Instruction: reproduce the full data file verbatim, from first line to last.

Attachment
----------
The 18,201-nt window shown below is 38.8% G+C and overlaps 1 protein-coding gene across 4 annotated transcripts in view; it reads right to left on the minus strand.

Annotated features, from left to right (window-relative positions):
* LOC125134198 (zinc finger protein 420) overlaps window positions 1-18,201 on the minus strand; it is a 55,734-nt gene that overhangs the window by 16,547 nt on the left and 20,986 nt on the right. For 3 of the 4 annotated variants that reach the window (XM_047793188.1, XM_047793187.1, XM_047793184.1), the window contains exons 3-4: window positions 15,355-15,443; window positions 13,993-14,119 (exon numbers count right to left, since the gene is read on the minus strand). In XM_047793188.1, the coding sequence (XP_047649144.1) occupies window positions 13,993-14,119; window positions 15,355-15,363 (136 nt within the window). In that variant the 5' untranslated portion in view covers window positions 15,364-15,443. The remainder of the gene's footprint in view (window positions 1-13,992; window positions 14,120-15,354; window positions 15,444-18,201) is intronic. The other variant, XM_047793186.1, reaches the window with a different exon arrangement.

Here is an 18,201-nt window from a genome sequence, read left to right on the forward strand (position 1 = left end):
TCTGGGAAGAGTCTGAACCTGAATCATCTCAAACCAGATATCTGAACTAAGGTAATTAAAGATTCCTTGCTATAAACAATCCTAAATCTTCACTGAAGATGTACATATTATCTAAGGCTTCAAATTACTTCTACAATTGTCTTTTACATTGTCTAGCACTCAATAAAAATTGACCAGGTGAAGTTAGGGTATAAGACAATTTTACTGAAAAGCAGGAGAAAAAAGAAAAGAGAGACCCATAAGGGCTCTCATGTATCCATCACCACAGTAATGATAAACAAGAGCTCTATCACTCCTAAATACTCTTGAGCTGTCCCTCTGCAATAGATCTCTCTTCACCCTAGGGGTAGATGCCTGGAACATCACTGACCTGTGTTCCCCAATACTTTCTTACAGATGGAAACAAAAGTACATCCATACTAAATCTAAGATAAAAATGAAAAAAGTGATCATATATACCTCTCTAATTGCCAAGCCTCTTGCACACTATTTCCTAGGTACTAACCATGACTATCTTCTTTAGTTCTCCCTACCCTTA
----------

The 18,201-nt window shown below is 38.8% G+C and overlaps 1 protein-coding gene across 4 annotated transcripts in view; it reads right to left on the minus strand.

Annotated features, from left to right (window-relative positions):
* LOC125134198 (zinc finger protein 420) overlaps window positions 1-18,201 on the minus strand; it is a 55,734-nt gene that overhangs the window by 16,547 nt on the left and 20,986 nt on the right. For 3 of the 4 annotated variants that reach the window (XM_047793188.1, XM_047793187.1, XM_047793184.1), the window contains exons 3-4: window positions 15,355-15,443; window positions 13,993-14,119 (exon numbers count right to left, since the gene is read on the minus strand). In XM_047793188.1, the coding sequence (XP_047649144.1) occupies window positions 13,993-14,119; window positions 15,355-15,363 (136 nt within the window). In that variant the 5' untranslated portion in view covers window positions 15,364-15,443. The remainder of the gene's footprint in view (window positions 1-13,992; window positions 14,120-15,354; window positions 15,444-18,201) is intronic. The other variant, XM_047793186.1, reaches the window with a different exon arrangement.

Here is an 18,201-nt window from a genome sequence, read left to right on the forward strand (position 1 = left end):
TCTGGGAAGAGTCTGAACCTGAATCATCTCAAACCAGATATCTGAACTAAGGTAATTAAAGATTCCTTGCTATAAACAATCCTAAATCTTCACTGAAGATGTACATATTATCTAAGGCTTCAAATTACTTCTACAATTGTCTTTTACATTGTCTAGCACTCAATAAAAATTGACCAGGTGAAGTTAGGGTATAAGACAATTTTACTGAAAAGCAGGAGAAAAAAGAAAAGAGAGACCCATAAGGGCTCTCATGTATCCATCACCACAGTAATGATAAACAAGAGCTCTATCACTCCTAAATACTCTTGAGCTGTCCCTCTGCAATAGATCTCTCTTCACCCTAGGGGTAGATGCCTGGAACATCACTGACCTGTGTTCCCCAATACTTTCTTACAGATGGAAACAAAAGTACATCCATACTAAATCTAAGATAAAAATGAAAAAAGTGATCATATATACCTCTCTAATTGCCAAGCCTCTTGCACACTATTTCCTAGGTACTAACCATGACTATCTTCTTTAGTTCTCCCTACCCTTA